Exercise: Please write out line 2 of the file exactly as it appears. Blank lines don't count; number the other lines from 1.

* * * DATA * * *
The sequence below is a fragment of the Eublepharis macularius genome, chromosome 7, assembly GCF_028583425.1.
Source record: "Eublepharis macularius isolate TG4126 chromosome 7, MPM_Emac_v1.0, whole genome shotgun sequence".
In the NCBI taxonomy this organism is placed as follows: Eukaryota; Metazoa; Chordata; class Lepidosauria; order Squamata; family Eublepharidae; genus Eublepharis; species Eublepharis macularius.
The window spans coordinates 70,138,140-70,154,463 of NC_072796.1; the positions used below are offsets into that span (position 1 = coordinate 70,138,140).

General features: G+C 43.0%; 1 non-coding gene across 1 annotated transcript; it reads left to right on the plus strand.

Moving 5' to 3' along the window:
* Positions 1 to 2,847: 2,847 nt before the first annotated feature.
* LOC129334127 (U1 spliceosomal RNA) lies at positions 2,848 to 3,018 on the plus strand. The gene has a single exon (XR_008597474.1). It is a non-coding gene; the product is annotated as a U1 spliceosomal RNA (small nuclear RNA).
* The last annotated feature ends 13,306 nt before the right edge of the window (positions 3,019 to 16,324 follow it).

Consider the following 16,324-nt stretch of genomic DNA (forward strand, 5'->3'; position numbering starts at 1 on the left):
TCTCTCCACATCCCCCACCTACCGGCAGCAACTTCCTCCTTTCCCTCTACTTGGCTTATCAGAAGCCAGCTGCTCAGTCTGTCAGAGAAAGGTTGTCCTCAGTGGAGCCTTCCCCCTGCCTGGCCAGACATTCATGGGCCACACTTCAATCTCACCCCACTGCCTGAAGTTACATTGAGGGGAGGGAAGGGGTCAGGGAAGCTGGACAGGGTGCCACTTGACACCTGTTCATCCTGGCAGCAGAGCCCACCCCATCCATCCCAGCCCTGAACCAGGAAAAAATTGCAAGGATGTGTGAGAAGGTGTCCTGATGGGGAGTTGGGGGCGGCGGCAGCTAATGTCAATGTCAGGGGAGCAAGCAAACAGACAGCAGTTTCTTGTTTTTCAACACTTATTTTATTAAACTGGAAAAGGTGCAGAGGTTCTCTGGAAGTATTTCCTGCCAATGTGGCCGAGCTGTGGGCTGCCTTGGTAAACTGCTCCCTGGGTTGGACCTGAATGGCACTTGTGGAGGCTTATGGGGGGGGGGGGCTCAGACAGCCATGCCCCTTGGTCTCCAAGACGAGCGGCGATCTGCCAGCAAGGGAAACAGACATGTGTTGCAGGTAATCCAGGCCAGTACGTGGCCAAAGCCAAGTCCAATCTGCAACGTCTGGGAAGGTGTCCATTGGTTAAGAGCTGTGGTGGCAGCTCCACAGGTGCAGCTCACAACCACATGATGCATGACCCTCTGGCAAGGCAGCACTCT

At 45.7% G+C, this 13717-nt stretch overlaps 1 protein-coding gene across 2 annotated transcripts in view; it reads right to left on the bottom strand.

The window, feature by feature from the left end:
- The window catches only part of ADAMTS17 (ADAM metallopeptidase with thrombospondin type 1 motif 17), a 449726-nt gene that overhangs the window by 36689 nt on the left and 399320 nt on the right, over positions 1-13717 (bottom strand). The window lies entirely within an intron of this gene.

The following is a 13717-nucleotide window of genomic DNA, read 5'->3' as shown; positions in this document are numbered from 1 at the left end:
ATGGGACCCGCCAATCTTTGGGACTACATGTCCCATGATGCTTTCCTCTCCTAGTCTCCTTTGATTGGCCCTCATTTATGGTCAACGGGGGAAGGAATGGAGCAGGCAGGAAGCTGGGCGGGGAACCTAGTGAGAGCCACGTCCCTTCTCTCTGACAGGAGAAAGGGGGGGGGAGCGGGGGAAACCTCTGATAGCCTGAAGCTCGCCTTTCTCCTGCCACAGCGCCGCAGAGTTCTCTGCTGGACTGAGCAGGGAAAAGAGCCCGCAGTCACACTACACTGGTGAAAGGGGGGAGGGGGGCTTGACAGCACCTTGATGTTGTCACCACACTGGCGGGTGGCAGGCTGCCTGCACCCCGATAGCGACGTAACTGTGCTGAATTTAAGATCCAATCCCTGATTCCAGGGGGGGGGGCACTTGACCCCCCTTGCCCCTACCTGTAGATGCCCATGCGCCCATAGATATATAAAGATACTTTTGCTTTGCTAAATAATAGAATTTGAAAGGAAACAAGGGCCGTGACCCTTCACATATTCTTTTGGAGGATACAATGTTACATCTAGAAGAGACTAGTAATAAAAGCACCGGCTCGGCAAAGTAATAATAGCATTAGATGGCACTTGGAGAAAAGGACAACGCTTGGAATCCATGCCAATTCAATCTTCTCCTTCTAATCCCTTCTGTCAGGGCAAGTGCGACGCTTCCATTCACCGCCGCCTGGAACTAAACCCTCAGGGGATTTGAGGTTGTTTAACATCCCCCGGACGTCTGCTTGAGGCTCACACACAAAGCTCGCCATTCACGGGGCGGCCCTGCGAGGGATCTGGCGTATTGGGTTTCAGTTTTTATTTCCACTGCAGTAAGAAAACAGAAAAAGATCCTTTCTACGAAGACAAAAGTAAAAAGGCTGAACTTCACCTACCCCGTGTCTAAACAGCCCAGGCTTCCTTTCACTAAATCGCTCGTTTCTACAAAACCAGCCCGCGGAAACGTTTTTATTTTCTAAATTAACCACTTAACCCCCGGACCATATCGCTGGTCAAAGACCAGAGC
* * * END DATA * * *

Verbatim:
Source record: "Eublepharis macularius isolate TG4126 chromosome 7, MPM_Emac_v1.0, whole genome shotgun sequence".